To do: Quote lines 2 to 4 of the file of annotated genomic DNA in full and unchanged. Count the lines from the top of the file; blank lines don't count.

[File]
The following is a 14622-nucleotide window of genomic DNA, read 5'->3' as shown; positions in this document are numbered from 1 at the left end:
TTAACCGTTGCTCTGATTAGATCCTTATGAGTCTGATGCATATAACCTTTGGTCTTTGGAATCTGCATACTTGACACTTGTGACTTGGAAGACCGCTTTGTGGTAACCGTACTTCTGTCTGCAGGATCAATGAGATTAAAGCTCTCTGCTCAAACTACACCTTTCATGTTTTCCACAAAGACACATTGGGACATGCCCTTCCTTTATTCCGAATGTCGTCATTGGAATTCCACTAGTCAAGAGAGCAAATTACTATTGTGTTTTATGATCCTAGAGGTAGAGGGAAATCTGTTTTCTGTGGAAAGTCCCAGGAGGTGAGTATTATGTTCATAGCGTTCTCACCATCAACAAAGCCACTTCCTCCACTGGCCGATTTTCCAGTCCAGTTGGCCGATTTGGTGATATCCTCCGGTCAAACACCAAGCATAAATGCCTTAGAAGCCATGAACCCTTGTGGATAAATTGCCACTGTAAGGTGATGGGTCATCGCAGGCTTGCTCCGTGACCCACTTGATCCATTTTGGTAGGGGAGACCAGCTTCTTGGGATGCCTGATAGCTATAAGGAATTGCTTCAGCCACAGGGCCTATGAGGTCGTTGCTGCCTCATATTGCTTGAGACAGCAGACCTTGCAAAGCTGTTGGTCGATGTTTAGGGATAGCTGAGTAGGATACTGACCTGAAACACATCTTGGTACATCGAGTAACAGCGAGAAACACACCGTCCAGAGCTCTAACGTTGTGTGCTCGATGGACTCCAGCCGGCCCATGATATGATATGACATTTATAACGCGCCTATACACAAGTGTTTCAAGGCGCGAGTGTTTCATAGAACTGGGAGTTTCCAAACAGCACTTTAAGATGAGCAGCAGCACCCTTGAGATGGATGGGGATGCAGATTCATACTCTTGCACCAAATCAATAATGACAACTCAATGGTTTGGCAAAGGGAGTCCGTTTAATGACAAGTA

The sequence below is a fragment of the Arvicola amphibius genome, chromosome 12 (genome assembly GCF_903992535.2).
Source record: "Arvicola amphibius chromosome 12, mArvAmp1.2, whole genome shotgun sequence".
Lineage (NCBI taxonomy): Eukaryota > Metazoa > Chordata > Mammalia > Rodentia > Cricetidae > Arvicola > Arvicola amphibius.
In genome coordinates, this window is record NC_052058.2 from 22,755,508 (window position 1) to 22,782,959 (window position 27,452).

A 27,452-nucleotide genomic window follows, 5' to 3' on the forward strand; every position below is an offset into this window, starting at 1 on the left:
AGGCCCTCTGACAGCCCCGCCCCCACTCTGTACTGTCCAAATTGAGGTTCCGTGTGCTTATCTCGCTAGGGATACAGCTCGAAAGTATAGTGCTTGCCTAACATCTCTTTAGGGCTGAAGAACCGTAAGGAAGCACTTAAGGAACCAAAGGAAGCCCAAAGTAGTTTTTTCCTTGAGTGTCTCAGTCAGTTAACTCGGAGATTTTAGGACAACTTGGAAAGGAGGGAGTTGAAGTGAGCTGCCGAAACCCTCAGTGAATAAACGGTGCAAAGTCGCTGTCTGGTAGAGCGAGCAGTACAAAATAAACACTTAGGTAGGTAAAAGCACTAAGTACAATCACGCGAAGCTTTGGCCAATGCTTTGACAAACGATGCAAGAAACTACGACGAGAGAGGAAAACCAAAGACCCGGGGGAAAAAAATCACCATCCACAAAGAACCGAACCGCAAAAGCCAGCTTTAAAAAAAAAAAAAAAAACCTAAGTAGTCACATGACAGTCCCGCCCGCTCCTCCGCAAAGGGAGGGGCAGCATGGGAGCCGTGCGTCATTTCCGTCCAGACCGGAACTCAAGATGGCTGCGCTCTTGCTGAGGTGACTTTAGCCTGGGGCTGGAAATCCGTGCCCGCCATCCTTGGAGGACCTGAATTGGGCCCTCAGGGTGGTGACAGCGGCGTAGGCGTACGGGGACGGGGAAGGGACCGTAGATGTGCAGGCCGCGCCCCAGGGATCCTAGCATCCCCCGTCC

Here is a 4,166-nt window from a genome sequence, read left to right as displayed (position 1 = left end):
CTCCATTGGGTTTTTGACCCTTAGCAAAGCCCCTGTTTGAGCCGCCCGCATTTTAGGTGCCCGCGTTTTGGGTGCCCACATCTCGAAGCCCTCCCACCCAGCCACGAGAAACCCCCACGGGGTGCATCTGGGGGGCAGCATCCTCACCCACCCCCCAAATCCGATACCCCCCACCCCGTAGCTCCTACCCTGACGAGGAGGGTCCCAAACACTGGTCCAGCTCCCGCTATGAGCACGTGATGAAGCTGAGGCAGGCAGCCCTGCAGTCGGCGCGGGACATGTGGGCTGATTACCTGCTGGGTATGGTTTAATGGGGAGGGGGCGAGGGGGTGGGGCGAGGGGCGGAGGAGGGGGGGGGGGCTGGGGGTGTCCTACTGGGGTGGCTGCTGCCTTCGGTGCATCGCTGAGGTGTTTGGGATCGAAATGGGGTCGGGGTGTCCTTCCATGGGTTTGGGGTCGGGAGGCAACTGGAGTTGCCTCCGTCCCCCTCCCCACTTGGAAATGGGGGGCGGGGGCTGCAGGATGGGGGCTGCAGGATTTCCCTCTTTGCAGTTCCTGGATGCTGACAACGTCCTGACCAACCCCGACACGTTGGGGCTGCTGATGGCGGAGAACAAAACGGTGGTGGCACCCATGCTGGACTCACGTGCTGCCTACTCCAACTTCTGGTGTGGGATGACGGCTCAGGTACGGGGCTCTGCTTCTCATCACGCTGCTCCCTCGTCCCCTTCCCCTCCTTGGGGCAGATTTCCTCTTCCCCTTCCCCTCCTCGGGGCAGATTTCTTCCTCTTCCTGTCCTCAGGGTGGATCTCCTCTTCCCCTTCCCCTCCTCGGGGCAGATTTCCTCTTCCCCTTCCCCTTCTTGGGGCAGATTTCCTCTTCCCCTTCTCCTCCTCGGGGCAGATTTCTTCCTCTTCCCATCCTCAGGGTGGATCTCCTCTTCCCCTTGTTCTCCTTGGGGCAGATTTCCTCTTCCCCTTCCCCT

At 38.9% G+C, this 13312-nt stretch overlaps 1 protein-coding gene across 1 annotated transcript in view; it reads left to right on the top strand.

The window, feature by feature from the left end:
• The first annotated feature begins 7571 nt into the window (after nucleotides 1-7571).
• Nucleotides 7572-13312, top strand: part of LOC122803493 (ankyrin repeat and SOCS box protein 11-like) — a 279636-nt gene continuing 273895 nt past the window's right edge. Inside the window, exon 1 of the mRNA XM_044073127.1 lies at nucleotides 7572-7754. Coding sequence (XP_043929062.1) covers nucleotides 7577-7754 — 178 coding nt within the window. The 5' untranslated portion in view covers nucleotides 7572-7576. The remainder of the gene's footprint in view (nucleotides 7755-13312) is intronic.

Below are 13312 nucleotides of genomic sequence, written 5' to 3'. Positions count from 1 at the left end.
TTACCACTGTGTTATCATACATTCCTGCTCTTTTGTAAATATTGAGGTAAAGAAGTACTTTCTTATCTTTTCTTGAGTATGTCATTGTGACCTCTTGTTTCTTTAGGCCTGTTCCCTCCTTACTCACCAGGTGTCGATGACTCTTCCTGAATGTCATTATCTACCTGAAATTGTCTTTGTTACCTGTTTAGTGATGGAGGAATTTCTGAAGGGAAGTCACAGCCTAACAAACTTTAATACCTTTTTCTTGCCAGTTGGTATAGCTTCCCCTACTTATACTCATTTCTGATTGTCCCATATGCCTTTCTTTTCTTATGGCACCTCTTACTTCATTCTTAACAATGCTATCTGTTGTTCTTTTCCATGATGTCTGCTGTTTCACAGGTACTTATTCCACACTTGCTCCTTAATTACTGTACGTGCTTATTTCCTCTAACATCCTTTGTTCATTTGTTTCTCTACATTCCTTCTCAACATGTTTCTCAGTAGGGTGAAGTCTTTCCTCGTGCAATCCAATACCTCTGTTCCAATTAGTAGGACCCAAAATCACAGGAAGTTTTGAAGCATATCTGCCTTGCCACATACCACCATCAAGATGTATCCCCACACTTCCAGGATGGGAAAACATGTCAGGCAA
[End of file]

TTAACCGTTGCTCTGATTAGATCCTTATGAGTCTGATGCATATAACCTTTGGTCTTTGGAATCTGCATACTTGACACTTGTGACTTGGAAGACCGCTTTGTGGTAACCGTACTTCTGTCTGCAGGATCAATGAGATTAAAGCTCTCTGCTCAAACTACACCTTTCATGTTTTCCACAAAGACACATTGGGACATGCCCTTCCTTTATTCCGAATGTCGTCATTGGAATTCCACTAGTCAAGAGAGCAAATTACTATTGTGTTTTATGATCCTAGAGGTAGAGGGAAATCTGTTTTCTGTGGAAAGTCCCAGGAGGTGAGTATTATGTTCATAGCGTTCTCACCATCAACAAAGCCACTTCCTCCACTGGCCGATTTTCCAGTCCAGTTGGCCGATTTGGTGATATCCTCCGGTCAAACACCAAGCATAAATGCCTTAGAAGCCATGAACCCTTGTGGATAAATTGCCACTGTAAGGTGATGGGTCATCGCAGGCTTGCTCCGTGACCCACTTGATCCATTTTGGTAGGGGAGACCAGCTTCTTGGGATGCCTGATAGCTATAAGGAATTGCTTCAGCCACAGGGCCTATGAGGTCGTTGCTGCCTCATATTGCTTGAGACAGCAGACCTTGCAAAGCTGTTGGTCGATGTTTAGGGATAGCTGAGTAGGATACTGACCTGAAACACATCTTGGTACATCGAGTAACAGCGAGAAACACACCGTCCAGAGCTCTAACGTTGTGTGCTCGATGGACTCCAGCCGGCCCATGATATGATATGACATTTATAACGCGCCTATACACAAGTGTTTCAAGGCGCGAGTGTTTCATAGAACTGGGAGTTTCCAAACAGCACTTTAAGATGAGCAGCAGCACCCTTGAGATGGATGGGGATGCAGATTCATACTCTTGCACCAAATCAATAATGACAACTCAATGGTTTGGCAAAGGGAGTCCGTTTAATGACAAGTA

The sequence below is a fragment of the Arvicola amphibius genome, chromosome 12 (genome assembly GCF_903992535.2).
Source record: "Arvicola amphibius chromosome 12, mArvAmp1.2, whole genome shotgun sequence".